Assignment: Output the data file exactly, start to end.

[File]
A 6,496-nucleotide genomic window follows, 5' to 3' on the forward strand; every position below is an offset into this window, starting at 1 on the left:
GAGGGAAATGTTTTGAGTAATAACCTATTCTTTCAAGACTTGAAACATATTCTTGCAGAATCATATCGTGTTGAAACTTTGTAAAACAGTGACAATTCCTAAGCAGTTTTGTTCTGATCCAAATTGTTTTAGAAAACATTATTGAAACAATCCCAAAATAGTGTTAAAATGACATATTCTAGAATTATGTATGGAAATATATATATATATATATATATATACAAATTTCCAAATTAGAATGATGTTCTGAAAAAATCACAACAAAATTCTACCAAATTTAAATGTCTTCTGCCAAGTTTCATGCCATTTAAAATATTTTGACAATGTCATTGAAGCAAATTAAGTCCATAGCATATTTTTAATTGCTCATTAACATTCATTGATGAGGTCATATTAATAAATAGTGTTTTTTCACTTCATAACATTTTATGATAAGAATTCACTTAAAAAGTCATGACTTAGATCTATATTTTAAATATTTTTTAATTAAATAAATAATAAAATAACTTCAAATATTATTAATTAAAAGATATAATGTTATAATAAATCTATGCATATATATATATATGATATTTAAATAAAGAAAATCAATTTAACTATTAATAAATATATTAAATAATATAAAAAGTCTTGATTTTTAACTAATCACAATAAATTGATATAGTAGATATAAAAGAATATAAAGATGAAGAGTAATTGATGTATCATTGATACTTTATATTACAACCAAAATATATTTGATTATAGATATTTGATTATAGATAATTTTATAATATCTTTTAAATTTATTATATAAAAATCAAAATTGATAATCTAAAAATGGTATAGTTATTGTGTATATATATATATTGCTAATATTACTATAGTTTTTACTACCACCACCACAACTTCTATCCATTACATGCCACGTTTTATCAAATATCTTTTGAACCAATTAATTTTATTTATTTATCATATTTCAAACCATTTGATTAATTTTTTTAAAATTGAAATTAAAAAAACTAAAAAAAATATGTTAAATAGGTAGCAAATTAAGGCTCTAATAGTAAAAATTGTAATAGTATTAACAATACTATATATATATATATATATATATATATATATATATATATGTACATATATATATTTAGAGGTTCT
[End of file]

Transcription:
A 6,496-nucleotide genomic window follows, 5' to 3' on the forward strand; every position below is an offset into this window, starting at 1 on the left:
GAGGGAAATGTTTTGAGTAATAACCTATTCTTTCAAGACTTGAAACATATTCTTGCAGAATCATATCGTGTTGAAACTTTGTAAAACAGTGACAATTCCTAAGCAGTTTTGTTCTGATCCAAATTGTTTTAGAAAACATTATTGAAACAATCCCAAAATAGTGTTAAAATGACATATTCTAGAATTATGTATGGAAATATATATATATATATATATATATACAAATTTCCAAATTAGAATGATGTTCTGAAAAAATCACAACAAAATTCTACCAAATTTAAATGTCTTCTGCCAAGTTTCATGCCATTTAAAATATTTTGACAATGTCATTGAAGCAAATTAAGTCCATAGCATATTTTTAATTGCTCATTAACATTCATTGATGAGGTCATATTAATAAATAGTGTTTTTTCACTTCATAACATTTTATGATAAGAATTCACTTAAAAAGTCATGACTTAGATCTATATTTTAAATATTTTTTAATTAAATAAATAATAAAATAACTTCAAATATTATTAATTAAAAGATATAATGTTATAATAAATCTATGCATATATATATATATGATATTTAAATAAAGAAAATCAATTTAACTATTAATAAATATATTAAATAATATAAAAAGTCTTGATTTTTAACTAATCACAATAAATTGATATAGTAGATATAAAAGAATATAAAGATGAAGAGTAATTGATGTATCATTGATACTTTATATTACAACCAAAATATATTTGATTATAGATATTTGATTATAGATAATTTTATAATATCTTTTAAATTTATTATATAAAAATCAAAATTGATAATCTAAAAATGGTATAGTTATTGTGTATATATATATATTGCTAATATTACTATAGTTTTTACTACCACCACCACAACTTCTATCCATTACATGCCACGTTTTATCAAATATCTTTTGAACCAATTAATTTTATTTATTTATCATATTTCAAACCATTTGATTAATTTTTTTAAAATTGAAATTAAAAAAACTAAAAAAAATATGTTAAATAGGTAGCAAATTAAGGCTCTAATAGTAAAAATTGTAATAGTATTAACAATACTATATATATATATATATATATATATATATATATATATATGTACATATATATATTTAGAGGTTCT